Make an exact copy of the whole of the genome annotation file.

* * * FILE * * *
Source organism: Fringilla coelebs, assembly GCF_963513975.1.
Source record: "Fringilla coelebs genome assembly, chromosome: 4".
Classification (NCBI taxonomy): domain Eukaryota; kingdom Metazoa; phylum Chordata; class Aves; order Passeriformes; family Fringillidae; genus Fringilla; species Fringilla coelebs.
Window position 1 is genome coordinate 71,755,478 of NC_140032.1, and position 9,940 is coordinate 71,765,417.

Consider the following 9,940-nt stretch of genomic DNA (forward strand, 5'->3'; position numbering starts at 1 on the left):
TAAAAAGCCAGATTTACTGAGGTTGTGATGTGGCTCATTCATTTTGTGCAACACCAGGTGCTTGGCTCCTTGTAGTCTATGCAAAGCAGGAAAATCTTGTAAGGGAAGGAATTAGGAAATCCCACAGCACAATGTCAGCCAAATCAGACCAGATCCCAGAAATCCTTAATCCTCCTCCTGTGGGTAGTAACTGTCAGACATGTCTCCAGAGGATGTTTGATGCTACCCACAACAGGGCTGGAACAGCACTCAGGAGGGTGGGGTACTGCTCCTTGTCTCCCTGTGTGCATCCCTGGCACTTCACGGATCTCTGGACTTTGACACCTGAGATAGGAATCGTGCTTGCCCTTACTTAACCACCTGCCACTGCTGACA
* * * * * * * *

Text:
Source organism: Fringilla coelebs, assembly GCF_963513975.1.
Source record: "Fringilla coelebs genome assembly, chromosome: 4".
Classification (NCBI taxonomy): domain Eukaryota; kingdom Metazoa; phylum Chordata; class Aves; order Passeriformes; family Fringillidae; genus Fringilla; species Fringilla coelebs.
Window position 1 is genome coordinate 71,755,478 of NC_140032.1, and position 9,940 is coordinate 71,765,417.

Consider the following 9,940-nt stretch of genomic DNA (forward strand, 5'->3'; position numbering starts at 1 on the left):
TAAAAAGCCAGATTTACTGAGGTTGTGATGTGGCTCATTCATTTTGTGCAACACCAGGTGCTTGGCTCCTTGTAGTCTATGCAAAGCAGGAAAATCTTGTAAGGGAAGGAATTAGGAAATCCCACAGCACAATGTCAGCCAAATCAGACCAGATCCCAGAAATCCTTAATCCTCCTCCTGTGGGTAGTAACTGTCAGACATGTCTCCAGAGGATGTTTGATGCTACCCACAACAGGGCTGGAACAGCACTCAGGAGGGTGGGGTACTGCTCCTTGTCTCCCTGTGTGCATCCCTGGCACTTCACGGATCTCTGGACTTTGACACCTGAGATAGGAATCGTGCTTGCCCTTACTTAACCACCTGCCACTGCTGACA